Based on the best-selling pair of memoirs from father and son David and Nic Sheff, Beautiful Boy chronicles the heartbreaking and inspiring experience of survival, relapse, and recovery in a family coping with addiction over many years.
Felix van Groeningen
A passionate love story between two people of different backgrounds and temperaments, who are fatefully mismatched and yet condemned to each other. Set against the background of the Cold ... See full summary »
Jong-su bumps into a girl who used to live in the same neighborhood as him, who asks him to look after her cat while on a trip to Africa. When back, she introduces Ben, a mysterious guy she met there, who confesses his secret hobby.
A darkness swirls at the center of a world-renowned dance company, one that will engulf the artistic director, an ambitious young dancer, and a grieving psychotherapist. Some will succumb to the nightmare. Others will finally wake up.
In early 18th century England, a frail Queen Anne occupies the throne and her close friend, Lady Sarah, governs the country in her stead. When a new servant, Abigail, arrives, her charm endears her to Sarah.
This movie is being described as "A boy witnesses his parents' marriage falling apart after his mother finds another man." And while I think thats true, I think its a bit more complex than that. It also is a bit of a coming of age story where Joe has to grow up and be the adult in this family, but also it seems that mom is having a mid-life crisis (although shes not quite mid-life) and trying to discover who she is outside of being the "perfect 50s housewife" that perhaps she feels trapped in. There's a lot of symbolism in this movie. The backdrop of this movie is that there is a wildfire that has been raging and the townspeople have been desperately trying to put out. And that correlates with Joe and his own family. Hes trying to put out the fire in his own family. Also, Joe works at photography studio and Paul Dano (the director and co-writer) even said that this is supposed to be a PORTRAIT of a family life.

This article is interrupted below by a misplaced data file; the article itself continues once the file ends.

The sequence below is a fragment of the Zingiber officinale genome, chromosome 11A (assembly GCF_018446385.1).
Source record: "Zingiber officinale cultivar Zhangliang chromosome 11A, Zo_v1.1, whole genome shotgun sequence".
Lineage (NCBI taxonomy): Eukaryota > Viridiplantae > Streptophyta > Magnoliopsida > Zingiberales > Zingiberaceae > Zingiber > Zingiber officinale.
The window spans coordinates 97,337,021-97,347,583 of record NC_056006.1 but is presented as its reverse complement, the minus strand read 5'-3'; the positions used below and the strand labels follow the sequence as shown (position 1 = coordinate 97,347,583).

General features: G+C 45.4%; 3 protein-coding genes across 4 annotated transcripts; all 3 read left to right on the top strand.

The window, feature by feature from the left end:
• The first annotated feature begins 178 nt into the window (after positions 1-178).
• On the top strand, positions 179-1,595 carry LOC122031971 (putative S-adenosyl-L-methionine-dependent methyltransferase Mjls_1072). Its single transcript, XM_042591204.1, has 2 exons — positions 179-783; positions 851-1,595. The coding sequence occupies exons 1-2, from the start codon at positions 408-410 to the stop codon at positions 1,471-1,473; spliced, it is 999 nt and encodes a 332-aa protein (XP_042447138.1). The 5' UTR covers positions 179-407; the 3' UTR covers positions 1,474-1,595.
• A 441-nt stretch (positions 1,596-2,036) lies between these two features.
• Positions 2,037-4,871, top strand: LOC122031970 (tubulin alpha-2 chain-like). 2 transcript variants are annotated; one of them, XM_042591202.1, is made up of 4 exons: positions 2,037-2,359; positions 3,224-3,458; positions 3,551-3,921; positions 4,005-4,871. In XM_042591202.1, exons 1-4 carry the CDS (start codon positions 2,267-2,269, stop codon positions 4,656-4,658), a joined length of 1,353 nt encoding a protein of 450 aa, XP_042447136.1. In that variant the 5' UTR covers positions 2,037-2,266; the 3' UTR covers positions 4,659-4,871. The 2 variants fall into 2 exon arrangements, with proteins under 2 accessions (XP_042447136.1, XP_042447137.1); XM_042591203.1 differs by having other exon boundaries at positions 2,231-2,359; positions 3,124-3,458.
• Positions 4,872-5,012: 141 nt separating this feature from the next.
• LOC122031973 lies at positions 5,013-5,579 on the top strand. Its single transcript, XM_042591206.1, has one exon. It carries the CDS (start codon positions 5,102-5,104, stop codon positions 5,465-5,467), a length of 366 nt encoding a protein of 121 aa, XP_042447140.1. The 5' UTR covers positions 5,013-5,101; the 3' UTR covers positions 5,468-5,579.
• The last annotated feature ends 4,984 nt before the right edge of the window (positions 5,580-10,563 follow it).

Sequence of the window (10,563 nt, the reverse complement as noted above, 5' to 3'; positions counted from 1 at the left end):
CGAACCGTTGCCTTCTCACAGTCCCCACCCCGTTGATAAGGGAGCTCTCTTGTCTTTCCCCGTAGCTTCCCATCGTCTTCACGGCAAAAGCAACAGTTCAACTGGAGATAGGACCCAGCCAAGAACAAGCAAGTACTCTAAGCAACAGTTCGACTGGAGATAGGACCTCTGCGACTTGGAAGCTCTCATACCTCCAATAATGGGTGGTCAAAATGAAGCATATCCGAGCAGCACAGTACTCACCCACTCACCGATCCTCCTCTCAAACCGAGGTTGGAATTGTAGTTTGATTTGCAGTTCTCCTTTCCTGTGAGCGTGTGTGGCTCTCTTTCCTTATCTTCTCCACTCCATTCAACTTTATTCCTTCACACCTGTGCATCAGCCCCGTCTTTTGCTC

Speaking of Paul Dano, I think he did well with his directorial debut. I think visually there are some gorgeous shots in this movie. Like for instance where Joe is watching the wildfires (and hes perfectly centered - probably again to mimic the portrait vibe). Also where Joe is about to give up but it starts to snow and hope has regained. I liked the film for the most part. They do frame the film by following Joe's perspective. And I think its mostly effective in making you feel for this kid, my only problem is there are a couple of parts where I feel like there are gaps in the story. Without giving too much away there is a scene where Jerry (Jake Gyllenhaal) has decided to seek revenge and it ends up backfiring. And yet, the next time we see him everything seems to be fine. And it never really gets explained what happened. Theres a brief line that they decided it was a "misunderstanding" but you never really see what happened and he also gets hurt during this, and that never gets brought up again either. I know Paul and Zoe (the other writer) were adapting this from a book and perhaps thats the way it is in there too. But I personally found that a little frustrating. I needed a little more.
Carey Mulligan is fantastic in this. She would be deserving to have her name thrown in the hat for awards season. I also thought Ed Oxenbould was a standout too. Which is good to hear since he's onscreen for pretty much most of the movie. I definitely will be looking forward to more of his things. I also thought Jake Gyllenhaal was good but hes absent for a good chunk of the film and so he just didnt stand out as much as Carey or Ed did.
Overall I liked the film. It wasn't perfect, but I would totally check out another film that Paul Dano directs.
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